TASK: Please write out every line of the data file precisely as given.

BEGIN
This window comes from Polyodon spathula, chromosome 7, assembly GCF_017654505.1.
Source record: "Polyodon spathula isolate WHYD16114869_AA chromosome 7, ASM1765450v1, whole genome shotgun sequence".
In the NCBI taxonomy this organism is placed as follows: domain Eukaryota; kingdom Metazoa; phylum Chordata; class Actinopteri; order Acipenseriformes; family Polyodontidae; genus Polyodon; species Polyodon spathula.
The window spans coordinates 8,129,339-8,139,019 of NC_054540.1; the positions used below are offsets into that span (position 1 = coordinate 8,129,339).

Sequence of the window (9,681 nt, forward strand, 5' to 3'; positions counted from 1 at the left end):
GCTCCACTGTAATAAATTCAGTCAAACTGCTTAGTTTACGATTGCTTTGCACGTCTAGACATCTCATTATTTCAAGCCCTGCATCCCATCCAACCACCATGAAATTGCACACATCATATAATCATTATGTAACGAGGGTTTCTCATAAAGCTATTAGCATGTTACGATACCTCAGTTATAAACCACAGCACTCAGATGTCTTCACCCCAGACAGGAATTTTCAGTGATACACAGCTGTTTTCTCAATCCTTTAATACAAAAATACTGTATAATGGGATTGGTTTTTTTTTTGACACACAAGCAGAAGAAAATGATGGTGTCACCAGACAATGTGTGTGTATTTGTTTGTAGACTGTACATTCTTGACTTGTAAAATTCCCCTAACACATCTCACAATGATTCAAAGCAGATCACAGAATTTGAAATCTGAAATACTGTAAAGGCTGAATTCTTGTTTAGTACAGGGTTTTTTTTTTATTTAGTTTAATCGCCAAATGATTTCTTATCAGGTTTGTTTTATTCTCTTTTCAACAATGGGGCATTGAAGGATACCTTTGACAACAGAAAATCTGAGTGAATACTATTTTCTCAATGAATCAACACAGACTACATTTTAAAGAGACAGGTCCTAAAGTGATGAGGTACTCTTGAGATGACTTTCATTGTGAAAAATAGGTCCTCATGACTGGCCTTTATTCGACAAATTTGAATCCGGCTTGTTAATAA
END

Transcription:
This window comes from Polyodon spathula, chromosome 7, assembly GCF_017654505.1.
Source record: "Polyodon spathula isolate WHYD16114869_AA chromosome 7, ASM1765450v1, whole genome shotgun sequence".
In the NCBI taxonomy this organism is placed as follows: domain Eukaryota; kingdom Metazoa; phylum Chordata; class Actinopteri; order Acipenseriformes; family Polyodontidae; genus Polyodon; species Polyodon spathula.
The window spans coordinates 8,129,339-8,139,019 of NC_054540.1; the positions used below are offsets into that span (position 1 = coordinate 8,129,339).

Sequence of the window (9,681 nt, forward strand, 5' to 3'; positions counted from 1 at the left end):
GCTCCACTGTAATAAATTCAGTCAAACTGCTTAGTTTACGATTGCTTTGCACGTCTAGACATCTCATTATTTCAAGCCCTGCATCCCATCCAACCACCATGAAATTGCACACATCATATAATCATTATGTAACGAGGGTTTCTCATAAAGCTATTAGCATGTTACGATACCTCAGTTATAAACCACAGCACTCAGATGTCTTCACCCCAGACAGGAATTTTCAGTGATACACAGCTGTTTTCTCAATCCTTTAATACAAAAATACTGTATAATGGGATTGGTTTTTTTTTTGACACACAAGCAGAAGAAAATGATGGTGTCACCAGACAATGTGTGTGTATTTGTTTGTAGACTGTACATTCTTGACTTGTAAAATTCCCCTAACACATCTCACAATGATTCAAAGCAGATCACAGAATTTGAAATCTGAAATACTGTAAAGGCTGAATTCTTGTTTAGTACAGGGTTTTTTTTTTATTTAGTTTAATCGCCAAATGATTTCTTATCAGGTTTGTTTTATTCTCTTTTCAACAATGGGGCATTGAAGGATACCTTTGACAACAGAAAATCTGAGTGAATACTATTTTCTCAATGAATCAACACAGACTACATTTTAAAGAGACAGGTCCTAAAGTGATGAGGTACTCTTGAGATGACTTTCATTGTGAAAAATAGGTCCTCATGACTGGCCTTTATTCGACAAATTTGAATCCGGCTTGTTAATAA